Work restrictions on new EU member states


A spin-off from the previous blogpost. Initially, I wanted to include this series in the previous visualization, but found it too busy, so I ended up replacing it by a simple heatmap.

Made in Python w/ Matplotlib and Inkscape.

EU freedom of movement (from East to West)

The Free Movement of People within the European Union has become one of the hot topics surrounding the whole Brexit debate, and the following graph was born out of the desire to explore the relationship between intra-EU work restrictions on new members, and the growth dynamics of the number of immigrants from these new Eastern European states.

The initial idea was to compare the evolution of the number of New EU citizens in the Old EU member states, and especially between the the Big Three – Germany, Britain and France -, who each imposed different levels of restrictions on the 2004 wave of new member states – the wave that gave the world the image of the infamous “Polish plumber”. I wanted to see how much the presence or absence of work-restrictions slowed down immigration from the East.

Here are some of the findings:

  1. The UK is the only country where immigrants from EU-8 (the 2004 wave) grew as fast as those from EU-2 (Romania and Bulgaria). This later wave tended to be bigger in all countries, except the UK (and the 2013 wave, i.e. Croatia, tended to be between the two when it comes to growth)
  2. Work restrictions don’t seem to be the only factor in the rate of growth, but accession is clearly a tipping point when immigration accelerates. The removal of work-restrictions however are noticeable only in some cases (in Austria most clearly)
  3. I was surprised to see much calmer growth post-accession into Germany and Italy, but that is also due to already having larger numbers of immigrants from said countries before those countries joined the EU. The UK and Germany both ended up with 1+ million Central Europeans after 9 years, but they started out out from different base populations (136k vs. 481k)

One immediate problem that prevented me from a broader analysis was the lack of available data in some countries due to different methodologies. France, for example, does not, to my knowledge, publish an estimate on a country by country basis, the EU immigrants being divided solely into “Spain, Portugal, Italy, rest of the EU”, while other countries don’t go far enough into the past to be useful. True to stereotype, the most rigorous seem to be the Germanic nations, which is somewhat fortunate since German-speaking countries and Scandinavian ones are preferred destinations of intra-EU migration. Also, the numbers in Italy after 2011 are based on the census of 2011, but the data before that year, overestimating the number of immigrants, hasn’t been revised, and I had to revise the data myself, so as to not have an odd sudden drop around 2011.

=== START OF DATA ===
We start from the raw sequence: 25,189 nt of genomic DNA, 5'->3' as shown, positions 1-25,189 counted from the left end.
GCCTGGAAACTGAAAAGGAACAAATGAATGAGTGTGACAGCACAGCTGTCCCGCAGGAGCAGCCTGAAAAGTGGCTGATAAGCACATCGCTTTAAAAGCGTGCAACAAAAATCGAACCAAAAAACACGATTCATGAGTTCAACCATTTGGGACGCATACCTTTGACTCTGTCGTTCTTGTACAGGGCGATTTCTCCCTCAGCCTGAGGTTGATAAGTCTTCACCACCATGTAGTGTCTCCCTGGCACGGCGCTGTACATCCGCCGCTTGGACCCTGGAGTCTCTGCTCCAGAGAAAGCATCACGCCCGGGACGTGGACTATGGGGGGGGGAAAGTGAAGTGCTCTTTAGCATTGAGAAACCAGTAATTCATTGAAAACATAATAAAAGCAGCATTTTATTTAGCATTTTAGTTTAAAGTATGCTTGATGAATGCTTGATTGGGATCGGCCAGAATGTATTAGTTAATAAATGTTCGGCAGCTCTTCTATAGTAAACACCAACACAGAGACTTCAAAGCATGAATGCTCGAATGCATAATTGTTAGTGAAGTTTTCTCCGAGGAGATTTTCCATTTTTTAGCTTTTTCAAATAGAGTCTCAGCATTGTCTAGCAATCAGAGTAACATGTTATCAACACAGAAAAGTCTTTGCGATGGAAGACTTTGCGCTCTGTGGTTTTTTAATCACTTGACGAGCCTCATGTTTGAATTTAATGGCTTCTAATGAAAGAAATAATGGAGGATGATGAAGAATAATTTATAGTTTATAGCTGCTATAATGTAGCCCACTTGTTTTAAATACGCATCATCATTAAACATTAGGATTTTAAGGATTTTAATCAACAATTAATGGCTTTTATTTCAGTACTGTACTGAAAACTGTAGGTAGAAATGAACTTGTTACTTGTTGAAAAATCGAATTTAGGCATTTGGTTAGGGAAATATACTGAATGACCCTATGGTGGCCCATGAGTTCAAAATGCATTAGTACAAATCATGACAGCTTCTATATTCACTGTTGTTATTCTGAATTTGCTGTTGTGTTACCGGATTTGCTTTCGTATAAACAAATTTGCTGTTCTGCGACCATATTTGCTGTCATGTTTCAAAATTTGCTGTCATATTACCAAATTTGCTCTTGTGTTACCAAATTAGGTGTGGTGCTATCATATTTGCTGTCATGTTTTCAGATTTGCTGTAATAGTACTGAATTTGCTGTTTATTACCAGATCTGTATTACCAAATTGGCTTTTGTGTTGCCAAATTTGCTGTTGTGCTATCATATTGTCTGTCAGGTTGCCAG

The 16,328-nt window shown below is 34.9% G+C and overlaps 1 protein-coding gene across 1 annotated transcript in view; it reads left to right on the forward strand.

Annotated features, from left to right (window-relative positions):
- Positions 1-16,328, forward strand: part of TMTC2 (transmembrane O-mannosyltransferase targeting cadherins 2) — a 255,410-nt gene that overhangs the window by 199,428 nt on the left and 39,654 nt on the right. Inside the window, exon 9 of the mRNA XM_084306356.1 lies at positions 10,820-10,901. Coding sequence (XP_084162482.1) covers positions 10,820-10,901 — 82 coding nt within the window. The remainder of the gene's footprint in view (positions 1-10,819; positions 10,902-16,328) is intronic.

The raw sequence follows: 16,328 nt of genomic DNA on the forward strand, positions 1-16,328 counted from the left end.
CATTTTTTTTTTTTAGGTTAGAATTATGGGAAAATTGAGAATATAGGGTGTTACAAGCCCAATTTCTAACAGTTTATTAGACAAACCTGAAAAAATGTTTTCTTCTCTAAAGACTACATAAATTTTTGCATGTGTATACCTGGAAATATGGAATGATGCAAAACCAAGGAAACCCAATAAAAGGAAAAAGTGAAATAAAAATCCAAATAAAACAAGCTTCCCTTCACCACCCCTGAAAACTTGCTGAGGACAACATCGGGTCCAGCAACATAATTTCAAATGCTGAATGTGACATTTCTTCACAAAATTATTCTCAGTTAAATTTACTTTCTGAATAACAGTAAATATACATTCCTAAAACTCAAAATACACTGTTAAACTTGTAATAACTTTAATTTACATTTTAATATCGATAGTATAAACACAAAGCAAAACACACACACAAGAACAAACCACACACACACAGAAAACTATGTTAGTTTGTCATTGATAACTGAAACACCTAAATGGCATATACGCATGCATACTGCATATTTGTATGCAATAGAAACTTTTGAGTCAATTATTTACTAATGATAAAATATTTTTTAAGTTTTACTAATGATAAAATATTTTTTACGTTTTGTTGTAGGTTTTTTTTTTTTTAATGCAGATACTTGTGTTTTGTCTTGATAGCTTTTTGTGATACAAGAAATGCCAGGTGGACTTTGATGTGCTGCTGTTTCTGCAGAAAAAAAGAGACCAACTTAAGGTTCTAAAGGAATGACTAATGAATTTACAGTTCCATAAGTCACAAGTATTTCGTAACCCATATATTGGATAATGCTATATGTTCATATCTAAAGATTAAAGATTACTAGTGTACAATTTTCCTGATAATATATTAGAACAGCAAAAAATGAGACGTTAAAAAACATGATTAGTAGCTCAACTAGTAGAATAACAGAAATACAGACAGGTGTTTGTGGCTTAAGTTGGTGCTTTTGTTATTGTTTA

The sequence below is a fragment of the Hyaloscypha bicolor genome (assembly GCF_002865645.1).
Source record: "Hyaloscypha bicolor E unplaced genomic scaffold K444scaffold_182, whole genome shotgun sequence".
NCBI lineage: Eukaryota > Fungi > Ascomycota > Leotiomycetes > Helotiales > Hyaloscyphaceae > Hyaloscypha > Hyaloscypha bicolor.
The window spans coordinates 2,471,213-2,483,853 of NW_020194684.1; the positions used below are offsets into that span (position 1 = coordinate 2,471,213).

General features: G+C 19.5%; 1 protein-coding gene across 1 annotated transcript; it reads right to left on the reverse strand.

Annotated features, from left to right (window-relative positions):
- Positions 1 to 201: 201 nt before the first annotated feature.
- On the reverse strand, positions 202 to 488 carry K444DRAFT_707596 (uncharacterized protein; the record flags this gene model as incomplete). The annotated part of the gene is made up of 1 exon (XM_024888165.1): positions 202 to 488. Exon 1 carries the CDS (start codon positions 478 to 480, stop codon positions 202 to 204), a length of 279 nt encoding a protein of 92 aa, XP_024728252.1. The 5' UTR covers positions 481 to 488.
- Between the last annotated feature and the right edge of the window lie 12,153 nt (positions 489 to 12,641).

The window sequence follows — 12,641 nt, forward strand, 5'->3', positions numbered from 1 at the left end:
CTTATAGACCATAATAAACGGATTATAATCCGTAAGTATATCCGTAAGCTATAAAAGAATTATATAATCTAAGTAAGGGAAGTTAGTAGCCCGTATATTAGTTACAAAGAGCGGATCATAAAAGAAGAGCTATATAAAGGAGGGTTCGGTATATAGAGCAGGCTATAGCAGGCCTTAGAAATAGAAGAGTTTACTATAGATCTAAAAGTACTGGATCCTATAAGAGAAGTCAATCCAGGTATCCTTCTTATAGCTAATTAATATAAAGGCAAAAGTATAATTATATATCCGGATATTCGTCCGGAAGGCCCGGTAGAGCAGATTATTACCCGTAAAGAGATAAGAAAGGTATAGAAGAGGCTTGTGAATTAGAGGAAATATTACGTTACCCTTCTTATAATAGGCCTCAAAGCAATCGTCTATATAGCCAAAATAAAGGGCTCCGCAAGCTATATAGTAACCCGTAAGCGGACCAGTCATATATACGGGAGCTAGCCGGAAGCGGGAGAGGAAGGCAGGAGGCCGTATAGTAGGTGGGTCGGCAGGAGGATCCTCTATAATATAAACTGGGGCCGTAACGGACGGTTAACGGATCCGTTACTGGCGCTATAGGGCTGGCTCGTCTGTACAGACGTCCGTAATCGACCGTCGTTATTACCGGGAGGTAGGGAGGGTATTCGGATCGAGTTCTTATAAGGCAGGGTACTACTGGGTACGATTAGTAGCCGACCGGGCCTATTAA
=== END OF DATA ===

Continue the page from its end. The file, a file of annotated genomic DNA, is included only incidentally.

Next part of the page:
Made in Python w/ Matplotlib (lineplots), LibreCalc (work restriction viz) and Inkscape.

Winter vacation

This December I went home to Romania for the first time after having emigrated to France 15 months prior. I took 3 weeks off from work to have time to visit as many relatives and friends as possible, and spend my winter holidays with my parents and siblings.

At the same time, I received Giorgia Lupi’s and Stefanie Posavec’s breathtaking book as a Christmas gift from my wife, and it inspired me to seek a ‘small and personal data’ project of my own. Since, out of necessity, I already started collecting data during my vacation on who I’d already met and who I still have to meet, I thought it’s a good starting point.

I’m not entirely sure if I’m going to seek out a different subject every month, or if I’m going to explore alternative ways of visualizing the data shown below. I went through numerous forms, before deciding that a musical-notation type visualization feels best for my data, but I’d like to further explore my previous ideas as well. Until I decide on the issue, enjoy this small experiment:


Made in Inkscape.